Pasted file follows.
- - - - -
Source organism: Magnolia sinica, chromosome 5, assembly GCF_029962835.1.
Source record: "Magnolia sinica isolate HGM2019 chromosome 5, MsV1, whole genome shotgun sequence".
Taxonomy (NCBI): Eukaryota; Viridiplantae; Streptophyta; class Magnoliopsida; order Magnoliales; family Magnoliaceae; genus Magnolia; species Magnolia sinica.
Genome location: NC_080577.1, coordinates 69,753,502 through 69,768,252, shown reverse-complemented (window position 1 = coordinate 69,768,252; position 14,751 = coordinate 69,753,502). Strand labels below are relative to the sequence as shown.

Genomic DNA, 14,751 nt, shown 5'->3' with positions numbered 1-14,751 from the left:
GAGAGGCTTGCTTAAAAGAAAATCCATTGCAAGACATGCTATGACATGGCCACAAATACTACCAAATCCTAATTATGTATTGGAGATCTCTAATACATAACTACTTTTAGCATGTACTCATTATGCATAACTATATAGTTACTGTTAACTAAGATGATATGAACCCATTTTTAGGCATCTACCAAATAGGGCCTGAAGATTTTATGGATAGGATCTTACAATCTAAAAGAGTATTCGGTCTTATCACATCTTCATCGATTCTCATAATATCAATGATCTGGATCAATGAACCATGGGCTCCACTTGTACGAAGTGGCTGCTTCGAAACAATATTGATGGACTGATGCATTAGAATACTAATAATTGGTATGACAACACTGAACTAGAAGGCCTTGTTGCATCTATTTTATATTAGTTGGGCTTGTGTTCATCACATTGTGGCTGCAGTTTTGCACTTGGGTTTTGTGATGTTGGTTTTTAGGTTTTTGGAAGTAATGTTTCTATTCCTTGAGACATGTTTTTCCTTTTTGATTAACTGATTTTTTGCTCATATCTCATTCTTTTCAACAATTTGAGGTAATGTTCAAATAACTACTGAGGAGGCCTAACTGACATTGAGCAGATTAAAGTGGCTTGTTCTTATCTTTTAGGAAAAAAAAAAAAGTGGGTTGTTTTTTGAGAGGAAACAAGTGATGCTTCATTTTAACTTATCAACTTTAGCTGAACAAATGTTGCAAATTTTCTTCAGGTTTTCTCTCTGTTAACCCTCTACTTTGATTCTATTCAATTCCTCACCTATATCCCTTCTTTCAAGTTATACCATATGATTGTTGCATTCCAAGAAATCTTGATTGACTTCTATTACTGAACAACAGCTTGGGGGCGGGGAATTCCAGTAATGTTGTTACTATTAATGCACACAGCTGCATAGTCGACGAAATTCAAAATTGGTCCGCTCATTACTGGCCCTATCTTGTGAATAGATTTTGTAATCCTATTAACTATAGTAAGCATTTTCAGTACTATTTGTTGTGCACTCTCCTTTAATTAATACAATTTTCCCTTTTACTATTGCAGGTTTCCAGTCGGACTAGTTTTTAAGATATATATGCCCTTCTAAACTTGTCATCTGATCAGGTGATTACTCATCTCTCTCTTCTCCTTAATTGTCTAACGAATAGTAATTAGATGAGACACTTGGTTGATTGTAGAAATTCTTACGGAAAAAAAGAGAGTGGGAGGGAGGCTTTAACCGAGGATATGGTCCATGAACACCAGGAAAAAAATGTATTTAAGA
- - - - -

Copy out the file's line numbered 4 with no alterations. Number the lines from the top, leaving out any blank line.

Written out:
Genome location: NC_080577.1, coordinates 69,753,502 through 69,768,252, shown reverse-complemented (window position 1 = coordinate 69,768,252; position 14,751 = coordinate 69,753,502). Strand labels below are relative to the sequence as shown.